Virtual schools


Nearly 30,000 stu­dents in Ohio, from kin­der­gar­ten through 12th grade, take on­line classes. Na­tion­ally, more than a mil­lion stu­dents en­roll an­nu­ally in In­ter­net-based courses. But whether the rush to re­place teach­ers with tech­nol­ogy is a good idea re­mains an open ques­tion.

Net-based ed­u­ca­tion can ben­e­fit stu­dents who have trou­ble fit­ting in at school, are bul­lied, can't keep up, have to make up classes, or need classes that aren't of­fered by their schools. On­line work also pro­vides teach­ers new ways to track stu­dent prog­ress. Toledo Pub­lic Schools has made on­line acad­e­mies and a Web-based credit-re­cov­ery pro­gram parts of its school re­form plan.

Last year, Idaho be­came the first state to man­date that ev­ery high school stu­dent take on­line courses to grad­u­ate. Mich­i­gan, Flor­ida, and Ala­bama also re­quire an on­line-learn­ing com­po­nent.

In Flor­ida, though, thou­sands of stu­dents en­rolled in on­line courses have no con­tact with teach­ers. The trend is grow­ing, of­ten pushed by school dis­tricts that are strapped for cash and pri­vate com­pa­nies that profit from on­line courses. 

Ohio's vir­tual schools re­ceived $209 mil­lion in state aid in 2010-11, But they may have spent only half that amount on di­rectly ed­u­cat­ing stu­dents.

De­trac­tors warn that stu­dents in on­line courses could be tempted to cheat more of­ten, and that schools might make on­line makeup classes too easy to in­flate grad­u­a­tion rates. They won­der whether com­puter courses can rec­og­nize and ac­com­mo­date dif­fer­ent learn­ing styles. They worry that stu­dents al­ready spend too much of their time at­tached to tech­nol­ogy — text-mes­sag­ing, play­ing video games, and vis­it­ing so­cial me­dia sites.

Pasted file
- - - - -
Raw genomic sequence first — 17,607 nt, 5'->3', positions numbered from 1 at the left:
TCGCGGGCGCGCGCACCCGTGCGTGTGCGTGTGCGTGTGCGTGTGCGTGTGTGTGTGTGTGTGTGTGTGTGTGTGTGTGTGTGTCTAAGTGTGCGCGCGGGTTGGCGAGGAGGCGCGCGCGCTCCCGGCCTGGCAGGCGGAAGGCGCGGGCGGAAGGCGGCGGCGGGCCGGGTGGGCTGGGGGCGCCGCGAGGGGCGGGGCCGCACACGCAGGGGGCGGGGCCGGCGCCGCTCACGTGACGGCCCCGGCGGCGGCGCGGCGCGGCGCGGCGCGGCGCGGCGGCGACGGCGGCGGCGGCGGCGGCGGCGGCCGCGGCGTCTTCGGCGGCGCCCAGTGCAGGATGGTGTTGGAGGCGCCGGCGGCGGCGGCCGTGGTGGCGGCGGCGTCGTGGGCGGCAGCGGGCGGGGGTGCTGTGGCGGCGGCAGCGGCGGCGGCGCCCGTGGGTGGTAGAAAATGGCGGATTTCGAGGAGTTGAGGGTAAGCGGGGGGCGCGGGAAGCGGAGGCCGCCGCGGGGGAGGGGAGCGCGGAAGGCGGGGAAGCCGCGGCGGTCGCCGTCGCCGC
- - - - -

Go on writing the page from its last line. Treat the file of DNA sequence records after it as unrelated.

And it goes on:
Few stud­ies com­pare the ef­fec­tive­ness of on­line and face-to-face learn­ing. A 2010 U.S. Depart­ment of Ed­u­ca­tion re­view of re­search found that stu­dents in vir­tual class­rooms per­formed bet­ter than their peers in tra­di­tional class­rooms — but only when the on­line course had an in-per­son teach­ing com­po­nent. Stu­dents who learned ex­clu­sively on­line, the sur­vey found, did no bet­ter than those who at­tended brick-and-mor­tar schools.

In Ohio, ev­ery on­line school met value-added mea­sures on the 2010-11 state school re­port card. But pre­lim­i­nary re­sults from 2011-12 sug­gest they all failed to meet the mea­sures last year.

The num­ber of Ohio stu­dents tak­ing on­line courses has in­creased 12-fold since 2000. Col­lec­tively, they would form the state's third-larg­est school dis­trict. State and lo­cal school of­fi­cials should pro­ceed cau­tiously as they col­lect more data about what works.

Gov. John Ka­sich rightly ad­vo­cates a blended ap­proach that re­quires stu­dents in on­line courses to have reg­u­lar face-to-face con­tact with teach­ers. In the long run, that ap­proach may pro­vide stu­dents the best of both ed­u­ca­tional worlds.